Andy, a successful marketing guy quits his job, because he feels disconnected with the values about work he learned from his father. He gets a new job at a top notch research facility, ...
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Andy, a successful marketing guy quits his job, because he feels disconnected with the values about work he learned from his father. He gets a new job at a top notch research facility, where he quickly makes a powerful enemy who makes him volunteer for a nearly impossible project: The $99 Personal Computer. He recruits the only available guys at the lab, three sociopaths. Together they really compile a revolutionary PC for $99, but then they become the victims of a venture capitalist and Andy's old foe from the research lab. Can he and his new friends find a way to overcome the problems?Written by
Po Bronson (author of the book) played a cameo role in the film as one of many tuba players living in the same building as the main character. See more »
When Andy moves into Mrs. B house she puts him in room number 2. (You see the number on the door.) He then goes to the bathroom and meets Alisa and introduces himself and says he lives in number 3. Alisa says she lives in 2. After Alisa makes the prototype case she enters her room, but it's room 3. See more »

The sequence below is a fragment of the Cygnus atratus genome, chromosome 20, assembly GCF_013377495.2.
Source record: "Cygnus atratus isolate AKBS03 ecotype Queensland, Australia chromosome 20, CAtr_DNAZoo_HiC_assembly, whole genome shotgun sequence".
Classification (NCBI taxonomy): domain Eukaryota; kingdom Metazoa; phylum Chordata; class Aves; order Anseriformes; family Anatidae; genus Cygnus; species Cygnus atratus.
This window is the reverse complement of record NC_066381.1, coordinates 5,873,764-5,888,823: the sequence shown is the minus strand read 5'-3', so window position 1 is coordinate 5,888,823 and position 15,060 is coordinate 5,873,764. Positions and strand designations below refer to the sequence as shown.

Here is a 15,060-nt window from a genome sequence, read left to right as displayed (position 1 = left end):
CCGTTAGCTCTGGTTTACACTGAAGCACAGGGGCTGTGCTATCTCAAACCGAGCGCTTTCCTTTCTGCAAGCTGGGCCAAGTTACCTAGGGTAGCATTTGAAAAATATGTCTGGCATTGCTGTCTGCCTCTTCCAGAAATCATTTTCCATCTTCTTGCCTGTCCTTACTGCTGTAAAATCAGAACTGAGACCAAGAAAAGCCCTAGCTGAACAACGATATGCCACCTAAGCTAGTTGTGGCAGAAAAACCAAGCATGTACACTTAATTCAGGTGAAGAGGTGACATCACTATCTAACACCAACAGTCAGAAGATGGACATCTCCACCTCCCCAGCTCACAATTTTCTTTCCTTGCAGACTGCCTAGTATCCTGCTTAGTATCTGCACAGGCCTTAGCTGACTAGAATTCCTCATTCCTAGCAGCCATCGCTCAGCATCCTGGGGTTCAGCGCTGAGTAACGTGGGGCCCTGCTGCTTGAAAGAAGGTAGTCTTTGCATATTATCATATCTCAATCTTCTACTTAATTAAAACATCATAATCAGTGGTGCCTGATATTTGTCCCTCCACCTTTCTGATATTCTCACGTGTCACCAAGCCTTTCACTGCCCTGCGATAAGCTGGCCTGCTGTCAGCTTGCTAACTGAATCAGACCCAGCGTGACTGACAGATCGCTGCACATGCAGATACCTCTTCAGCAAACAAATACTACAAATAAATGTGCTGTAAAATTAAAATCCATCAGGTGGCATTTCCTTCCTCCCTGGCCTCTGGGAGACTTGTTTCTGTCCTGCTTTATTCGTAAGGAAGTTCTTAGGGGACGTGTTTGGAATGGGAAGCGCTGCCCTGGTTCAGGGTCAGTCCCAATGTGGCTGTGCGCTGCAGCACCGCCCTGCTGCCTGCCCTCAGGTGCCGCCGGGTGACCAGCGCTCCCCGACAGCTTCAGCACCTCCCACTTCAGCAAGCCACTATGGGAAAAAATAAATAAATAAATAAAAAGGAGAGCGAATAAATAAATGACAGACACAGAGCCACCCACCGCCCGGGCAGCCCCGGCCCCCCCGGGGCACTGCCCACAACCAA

As *Ron Smolin* points out in his comment (July 17th, 2003), this isn't a movie that's going to change your views on the universe. It's pretty Disney formatted: good wins versus evil; the handsome & smart hero gets the handsome & smart girl; even fat people and small people and foreigners and geeks can get a beautiful, SLIM girl (of course, not the other way around); and making money's OK, if it lands in the pockets of the heroes). All those imperatives are there like on a menu for the movie that won't hurt anybody's principles...
That said, there are moments to be enjoyed, some nice ideas in the production design, even a little self irony (rather shy, but you can spot it if you pay attention...). The actors, especially the "geek-team" and most other supporting roles, really do a very good job (they actually helped me get over the too perfect, too tasteless "Andy" character, played by the otherwise very capable Adam Garcia).
It's really like a movie for early teens that can entertain grown-ups as well - and doesn't pretend to be anything else.
Perfectly OK for harmless entertainment. And for that little dreamy delight we can experience when we manage to forget that, most of the time, the world is a much more cruel and complex place than it is in this movie...
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